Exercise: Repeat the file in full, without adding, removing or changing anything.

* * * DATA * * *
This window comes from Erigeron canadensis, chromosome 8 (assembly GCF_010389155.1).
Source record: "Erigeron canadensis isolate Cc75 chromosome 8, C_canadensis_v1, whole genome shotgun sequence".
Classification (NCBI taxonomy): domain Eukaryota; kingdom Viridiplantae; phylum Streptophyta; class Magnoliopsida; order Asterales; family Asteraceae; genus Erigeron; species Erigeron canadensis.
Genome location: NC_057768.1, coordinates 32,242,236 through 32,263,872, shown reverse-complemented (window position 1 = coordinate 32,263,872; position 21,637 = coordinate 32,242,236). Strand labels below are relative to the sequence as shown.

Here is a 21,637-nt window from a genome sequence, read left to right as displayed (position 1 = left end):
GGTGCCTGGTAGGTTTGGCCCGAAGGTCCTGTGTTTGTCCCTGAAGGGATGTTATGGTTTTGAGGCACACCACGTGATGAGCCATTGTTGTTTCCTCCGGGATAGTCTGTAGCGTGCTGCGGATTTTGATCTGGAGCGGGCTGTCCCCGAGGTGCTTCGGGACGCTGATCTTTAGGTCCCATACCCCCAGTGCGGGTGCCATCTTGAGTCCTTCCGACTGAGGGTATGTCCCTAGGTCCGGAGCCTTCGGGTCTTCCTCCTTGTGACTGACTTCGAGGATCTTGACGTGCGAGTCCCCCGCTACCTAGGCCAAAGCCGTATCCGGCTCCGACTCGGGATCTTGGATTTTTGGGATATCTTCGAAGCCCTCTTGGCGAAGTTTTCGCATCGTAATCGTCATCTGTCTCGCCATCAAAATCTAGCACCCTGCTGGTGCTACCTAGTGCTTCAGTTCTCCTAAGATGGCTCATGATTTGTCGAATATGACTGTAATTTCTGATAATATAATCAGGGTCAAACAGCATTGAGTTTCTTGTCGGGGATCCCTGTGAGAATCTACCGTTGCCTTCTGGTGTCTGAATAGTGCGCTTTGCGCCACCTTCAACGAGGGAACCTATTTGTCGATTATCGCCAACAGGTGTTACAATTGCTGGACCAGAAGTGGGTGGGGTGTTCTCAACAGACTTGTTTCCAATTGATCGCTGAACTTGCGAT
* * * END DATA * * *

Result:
This window comes from Erigeron canadensis, chromosome 8 (assembly GCF_010389155.1).
Source record: "Erigeron canadensis isolate Cc75 chromosome 8, C_canadensis_v1, whole genome shotgun sequence".
Classification (NCBI taxonomy): domain Eukaryota; kingdom Viridiplantae; phylum Streptophyta; class Magnoliopsida; order Asterales; family Asteraceae; genus Erigeron; species Erigeron canadensis.
Genome location: NC_057768.1, coordinates 32,242,236 through 32,263,872, shown reverse-complemented (window position 1 = coordinate 32,263,872; position 21,637 = coordinate 32,242,236). Strand labels below are relative to the sequence as shown.

Here is a 21,637-nt window from a genome sequence, read left to right as displayed (position 1 = left end):
GGTGCCTGGTAGGTTTGGCCCGAAGGTCCTGTGTTTGTCCCTGAAGGGATGTTATGGTTTTGAGGCACACCACGTGATGAGCCATTGTTGTTTCCTCCGGGATAGTCTGTAGCGTGCTGCGGATTTTGATCTGGAGCGGGCTGTCCCCGAGGTGCTTCGGGACGCTGATCTTTAGGTCCCATACCCCCAGTGCGGGTGCCATCTTGAGTCCTTCCGACTGAGGGTATGTCCCTAGGTCCGGAGCCTTCGGGTCTTCCTCCTTGTGACTGACTTCGAGGATCTTGACGTGCGAGTCCCCCGCTACCTAGGCCAAAGCCGTATCCGGCTCCGACTCGGGATCTTGGATTTTTGGGATATCTTCGAAGCCCTCTTGGCGAAGTTTTCGCATCGTAATCGTCATCTGTCTCGCCATCAAAATCTAGCACCCTGCTGGTGCTACCTAGTGCTTCAGTTCTCCTAAGATGGCTCATGATTTGTCGAATATGACTGTAATTTCTGATAATATAATCAGGGTCAAACAGCATTGAGTTTCTTGTCGGGGATCCCTGTGAGAATCTACCGTTGCCTTCTGGTGTCTGAATAGTGCGCTTTGCGCCACCTTCAACGAGGGAACCTATTTGTCGATTATCGCCAACAGGTGTTACAATTGCTGGACCAGAAGTGGGTGGGGTGTTCTCAACAGACTTGTTTCCAATTGATCGCTGAACTTGCGAT